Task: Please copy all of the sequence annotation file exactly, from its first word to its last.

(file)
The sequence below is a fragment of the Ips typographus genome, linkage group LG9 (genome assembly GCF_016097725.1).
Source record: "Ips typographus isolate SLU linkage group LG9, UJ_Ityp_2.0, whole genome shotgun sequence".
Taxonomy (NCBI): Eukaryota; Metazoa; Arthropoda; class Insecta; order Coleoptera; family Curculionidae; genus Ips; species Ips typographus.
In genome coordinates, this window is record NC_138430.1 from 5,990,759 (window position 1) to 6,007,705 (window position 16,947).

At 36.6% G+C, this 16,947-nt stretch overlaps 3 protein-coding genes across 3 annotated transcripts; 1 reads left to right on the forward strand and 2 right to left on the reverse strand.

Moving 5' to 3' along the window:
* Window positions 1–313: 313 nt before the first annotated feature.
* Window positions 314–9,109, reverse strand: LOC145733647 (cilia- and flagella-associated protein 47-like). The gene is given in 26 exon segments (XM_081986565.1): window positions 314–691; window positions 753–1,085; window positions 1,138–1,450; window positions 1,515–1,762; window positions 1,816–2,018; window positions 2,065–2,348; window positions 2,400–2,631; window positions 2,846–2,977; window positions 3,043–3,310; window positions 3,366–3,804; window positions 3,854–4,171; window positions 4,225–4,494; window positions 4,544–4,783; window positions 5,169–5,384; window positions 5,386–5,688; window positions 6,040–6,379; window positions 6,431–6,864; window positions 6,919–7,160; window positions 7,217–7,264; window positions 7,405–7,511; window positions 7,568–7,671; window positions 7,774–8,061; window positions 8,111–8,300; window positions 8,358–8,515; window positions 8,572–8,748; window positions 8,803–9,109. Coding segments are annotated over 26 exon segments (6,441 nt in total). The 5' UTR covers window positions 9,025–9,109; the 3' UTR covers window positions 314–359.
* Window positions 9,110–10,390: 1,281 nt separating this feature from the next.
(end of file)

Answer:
The sequence below is a fragment of the Ips typographus genome, linkage group LG9 (genome assembly GCF_016097725.1).
Source record: "Ips typographus isolate SLU linkage group LG9, UJ_Ityp_2.0, whole genome shotgun sequence".
Taxonomy (NCBI): Eukaryota; Metazoa; Arthropoda; class Insecta; order Coleoptera; family Curculionidae; genus Ips; species Ips typographus.
In genome coordinates, this window is record NC_138430.1 from 5,990,759 (window position 1) to 6,007,705 (window position 16,947).

At 36.6% G+C, this 16,947-nt stretch overlaps 3 protein-coding genes across 3 annotated transcripts; 1 reads left to right on the forward strand and 2 right to left on the reverse strand.

Moving 5' to 3' along the window:
* Window positions 1–313: 313 nt before the first annotated feature.
* Window positions 314–9,109, reverse strand: LOC145733647 (cilia- and flagella-associated protein 47-like). The gene is given in 26 exon segments (XM_081986565.1): window positions 314–691; window positions 753–1,085; window positions 1,138–1,450; window positions 1,515–1,762; window positions 1,816–2,018; window positions 2,065–2,348; window positions 2,400–2,631; window positions 2,846–2,977; window positions 3,043–3,310; window positions 3,366–3,804; window positions 3,854–4,171; window positions 4,225–4,494; window positions 4,544–4,783; window positions 5,169–5,384; window positions 5,386–5,688; window positions 6,040–6,379; window positions 6,431–6,864; window positions 6,919–7,160; window positions 7,217–7,264; window positions 7,405–7,511; window positions 7,568–7,671; window positions 7,774–8,061; window positions 8,111–8,300; window positions 8,358–8,515; window positions 8,572–8,748; window positions 8,803–9,109. Coding segments are annotated over 26 exon segments (6,441 nt in total). The 5' UTR covers window positions 9,025–9,109; the 3' UTR covers window positions 314–359.
* Window positions 9,110–10,390: 1,281 nt separating this feature from the next.